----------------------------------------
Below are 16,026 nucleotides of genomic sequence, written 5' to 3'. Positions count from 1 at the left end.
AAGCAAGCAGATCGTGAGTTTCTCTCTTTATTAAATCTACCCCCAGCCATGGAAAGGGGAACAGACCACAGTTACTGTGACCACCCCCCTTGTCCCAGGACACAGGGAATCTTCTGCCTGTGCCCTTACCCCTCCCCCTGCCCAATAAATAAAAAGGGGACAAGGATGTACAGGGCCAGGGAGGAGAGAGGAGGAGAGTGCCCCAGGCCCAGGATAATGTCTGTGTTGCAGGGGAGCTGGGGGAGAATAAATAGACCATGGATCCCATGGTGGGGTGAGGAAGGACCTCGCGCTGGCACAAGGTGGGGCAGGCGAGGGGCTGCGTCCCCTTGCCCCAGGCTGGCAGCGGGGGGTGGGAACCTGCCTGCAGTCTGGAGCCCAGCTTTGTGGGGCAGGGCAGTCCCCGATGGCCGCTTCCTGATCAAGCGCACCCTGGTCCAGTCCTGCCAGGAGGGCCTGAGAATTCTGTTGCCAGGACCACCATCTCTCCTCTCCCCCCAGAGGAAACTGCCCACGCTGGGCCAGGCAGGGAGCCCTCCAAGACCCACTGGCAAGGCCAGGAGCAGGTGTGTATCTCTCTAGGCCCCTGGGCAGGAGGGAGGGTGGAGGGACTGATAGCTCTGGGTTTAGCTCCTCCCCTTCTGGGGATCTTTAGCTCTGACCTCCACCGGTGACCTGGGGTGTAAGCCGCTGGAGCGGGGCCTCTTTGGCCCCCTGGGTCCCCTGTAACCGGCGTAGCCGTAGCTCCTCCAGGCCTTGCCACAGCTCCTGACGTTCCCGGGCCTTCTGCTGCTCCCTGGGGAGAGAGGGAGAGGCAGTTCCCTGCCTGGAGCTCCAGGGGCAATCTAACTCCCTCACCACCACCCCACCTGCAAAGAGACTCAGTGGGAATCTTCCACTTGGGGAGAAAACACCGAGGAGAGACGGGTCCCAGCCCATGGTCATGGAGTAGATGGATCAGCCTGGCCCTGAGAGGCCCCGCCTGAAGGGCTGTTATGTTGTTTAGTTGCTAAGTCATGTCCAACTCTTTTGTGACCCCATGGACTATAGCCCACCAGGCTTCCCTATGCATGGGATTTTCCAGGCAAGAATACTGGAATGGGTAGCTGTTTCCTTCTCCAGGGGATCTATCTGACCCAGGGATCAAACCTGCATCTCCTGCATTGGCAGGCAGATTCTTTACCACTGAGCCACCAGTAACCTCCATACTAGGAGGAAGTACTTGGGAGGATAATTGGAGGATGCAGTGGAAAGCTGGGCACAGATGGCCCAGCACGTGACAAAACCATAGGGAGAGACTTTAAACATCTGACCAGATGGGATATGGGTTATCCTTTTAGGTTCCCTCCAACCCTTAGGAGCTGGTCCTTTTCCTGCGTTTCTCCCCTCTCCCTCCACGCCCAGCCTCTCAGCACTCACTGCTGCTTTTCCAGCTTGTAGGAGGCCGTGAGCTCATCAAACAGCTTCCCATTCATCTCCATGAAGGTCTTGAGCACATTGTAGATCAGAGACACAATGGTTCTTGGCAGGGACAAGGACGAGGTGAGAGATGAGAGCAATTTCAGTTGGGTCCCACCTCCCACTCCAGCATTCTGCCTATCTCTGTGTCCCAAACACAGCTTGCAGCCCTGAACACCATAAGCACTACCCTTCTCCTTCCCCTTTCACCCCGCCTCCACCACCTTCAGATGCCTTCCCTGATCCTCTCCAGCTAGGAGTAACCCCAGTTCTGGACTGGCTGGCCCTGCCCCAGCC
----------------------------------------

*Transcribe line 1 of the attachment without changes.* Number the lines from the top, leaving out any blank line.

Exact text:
Below are 16,026 nucleotides of genomic sequence, written 5' to 3'. Positions count from 1 at the left end.